I obviously make an effort to see the bands I follow in a live setting and am willing to go to some lengths to do so. The David Cross Band gig was close to my workplace though a combination of a (justified) strike by rail workers and unannounced engineering work (I have not heard any justification for this, which I suspect may have been a political move by track operator Railtrack to erode sympathy for the rail transport unions) meant that getting home was slightly more problematic than expected. Sometimes getting across London takes more time than (for instance) getting down to a gig in Brighton.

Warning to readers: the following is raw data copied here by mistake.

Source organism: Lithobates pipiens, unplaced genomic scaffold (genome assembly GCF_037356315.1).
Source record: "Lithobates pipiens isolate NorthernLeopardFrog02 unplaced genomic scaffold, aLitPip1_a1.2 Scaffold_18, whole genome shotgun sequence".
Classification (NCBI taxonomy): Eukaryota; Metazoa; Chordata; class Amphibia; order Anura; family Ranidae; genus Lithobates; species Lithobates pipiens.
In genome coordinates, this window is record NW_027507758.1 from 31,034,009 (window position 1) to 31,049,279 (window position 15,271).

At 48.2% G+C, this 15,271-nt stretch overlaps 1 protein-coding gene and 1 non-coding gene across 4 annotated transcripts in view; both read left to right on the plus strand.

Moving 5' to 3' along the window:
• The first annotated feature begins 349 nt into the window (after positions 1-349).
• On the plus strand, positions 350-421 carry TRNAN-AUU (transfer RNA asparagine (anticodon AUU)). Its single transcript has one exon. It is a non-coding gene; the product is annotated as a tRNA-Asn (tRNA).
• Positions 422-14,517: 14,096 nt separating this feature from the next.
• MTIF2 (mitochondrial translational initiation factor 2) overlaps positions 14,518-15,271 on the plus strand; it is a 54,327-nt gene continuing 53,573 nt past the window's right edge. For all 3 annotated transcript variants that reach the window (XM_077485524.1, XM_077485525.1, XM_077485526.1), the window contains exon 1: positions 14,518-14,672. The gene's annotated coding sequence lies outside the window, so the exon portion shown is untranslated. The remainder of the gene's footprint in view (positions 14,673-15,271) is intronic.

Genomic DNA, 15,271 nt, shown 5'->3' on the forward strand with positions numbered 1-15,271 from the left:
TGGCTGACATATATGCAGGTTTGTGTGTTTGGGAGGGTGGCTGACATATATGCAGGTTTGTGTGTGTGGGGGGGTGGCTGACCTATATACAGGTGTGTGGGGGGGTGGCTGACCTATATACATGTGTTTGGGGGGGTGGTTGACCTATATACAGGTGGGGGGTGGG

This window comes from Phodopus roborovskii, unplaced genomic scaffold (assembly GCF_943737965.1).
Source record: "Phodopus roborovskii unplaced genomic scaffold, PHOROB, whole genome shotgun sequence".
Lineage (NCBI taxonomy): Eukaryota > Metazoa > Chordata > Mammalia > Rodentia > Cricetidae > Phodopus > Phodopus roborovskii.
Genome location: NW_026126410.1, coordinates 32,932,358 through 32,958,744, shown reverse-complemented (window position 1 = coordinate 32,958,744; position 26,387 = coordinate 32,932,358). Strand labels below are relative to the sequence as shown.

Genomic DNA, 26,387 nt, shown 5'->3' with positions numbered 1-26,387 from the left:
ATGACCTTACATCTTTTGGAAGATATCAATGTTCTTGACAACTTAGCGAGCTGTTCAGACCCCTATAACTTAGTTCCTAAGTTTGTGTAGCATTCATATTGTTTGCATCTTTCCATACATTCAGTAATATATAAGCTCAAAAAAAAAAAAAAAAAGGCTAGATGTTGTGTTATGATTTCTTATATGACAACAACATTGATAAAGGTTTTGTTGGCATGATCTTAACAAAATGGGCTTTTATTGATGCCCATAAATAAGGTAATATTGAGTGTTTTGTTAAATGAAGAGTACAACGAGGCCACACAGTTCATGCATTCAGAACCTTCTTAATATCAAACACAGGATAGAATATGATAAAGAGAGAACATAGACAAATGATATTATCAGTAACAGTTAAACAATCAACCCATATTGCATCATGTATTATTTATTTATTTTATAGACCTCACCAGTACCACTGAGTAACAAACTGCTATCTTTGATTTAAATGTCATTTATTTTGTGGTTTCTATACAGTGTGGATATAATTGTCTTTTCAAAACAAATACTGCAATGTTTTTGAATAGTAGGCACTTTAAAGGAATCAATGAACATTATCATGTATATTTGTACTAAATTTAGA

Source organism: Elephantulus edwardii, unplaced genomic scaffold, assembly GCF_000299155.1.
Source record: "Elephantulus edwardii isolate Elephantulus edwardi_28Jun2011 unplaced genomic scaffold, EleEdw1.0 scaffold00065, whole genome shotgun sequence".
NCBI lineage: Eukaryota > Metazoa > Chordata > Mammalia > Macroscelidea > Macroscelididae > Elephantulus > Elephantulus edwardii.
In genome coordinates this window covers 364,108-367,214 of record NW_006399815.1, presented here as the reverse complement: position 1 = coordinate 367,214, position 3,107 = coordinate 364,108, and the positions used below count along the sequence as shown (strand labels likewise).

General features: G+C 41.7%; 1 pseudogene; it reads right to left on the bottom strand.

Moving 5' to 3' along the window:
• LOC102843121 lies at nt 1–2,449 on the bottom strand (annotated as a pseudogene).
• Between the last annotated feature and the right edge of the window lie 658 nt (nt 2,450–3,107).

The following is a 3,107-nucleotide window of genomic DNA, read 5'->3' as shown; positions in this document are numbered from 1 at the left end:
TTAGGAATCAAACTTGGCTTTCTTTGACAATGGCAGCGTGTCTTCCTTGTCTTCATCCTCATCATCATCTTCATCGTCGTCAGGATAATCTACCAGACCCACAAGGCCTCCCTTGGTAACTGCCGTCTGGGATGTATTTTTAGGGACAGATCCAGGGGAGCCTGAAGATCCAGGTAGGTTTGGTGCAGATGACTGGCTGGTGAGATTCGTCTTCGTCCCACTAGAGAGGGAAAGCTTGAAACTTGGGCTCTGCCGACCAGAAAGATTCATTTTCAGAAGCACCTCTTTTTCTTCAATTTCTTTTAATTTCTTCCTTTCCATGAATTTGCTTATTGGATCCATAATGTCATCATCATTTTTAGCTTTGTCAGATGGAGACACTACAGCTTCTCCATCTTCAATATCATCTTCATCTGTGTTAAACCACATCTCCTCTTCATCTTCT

One issue that raises itself at concerts is the use of cameras or camera phones. I’m as guilty as anyone for transgression but I remain conflicted, willing to adhere to any request from the performers not to take pictures, restricting myself to photography of an empty set before the performance and the bow at the end of the show. We should all be there for the music and the experience and should not be concentrating on a small screen held between our faces and the group performing onstage but the importance of social media for promoting a musician’s activity, coupled with an insatiable human desire to share our experience, shifts any ambivalence towards amateur concert photography in the direction of being a necessary evil. Other than at the request of the group (think King Crimson: Keep your phones in your pocket. Have fun. Enjoy the moment. “Please come and *be* with the band and not with your smart phone and other weapons of mass distraction”) I do take photographs, though not incessantly. I’m not sure why my camera was taken away from me at a Yes gig a long, long time ago when equipment for bootlegging would surely have been a more important target. The smart phone is theoretically an easy medium to use for recording a show, along with the uncontrollable volume of crowd sounds but I’d really rather wait for the band, who frequently make their own, high quality, balanced recordings, to officially release the performance. Some venues have a ban on both audio and photographic recording equipment and this is fairly strictly though not necessarily efficiently policed by staff (the Royal Albert Hall, the Barbican, the Fairfield Halls, for instance.) David Cross joked about audience photos before his concert (he welcomed them, in contrast with his erstwhile band mate) and Jon Anderson has also asked people taking photos to share them on social media; for smaller or independent acts it’s free publicity. It’s only polite to listen to the requests of those you’re going to see and hear but with progressive rock, you’re more likely to be required to concentrate on who is doing what. Why would you want to disturb those around you with the glow from your LED screen as you try to focus on the band instead of just watching and listening? Unfortunately, sometimes my memory needs a jog but I do feel pangs of guilt.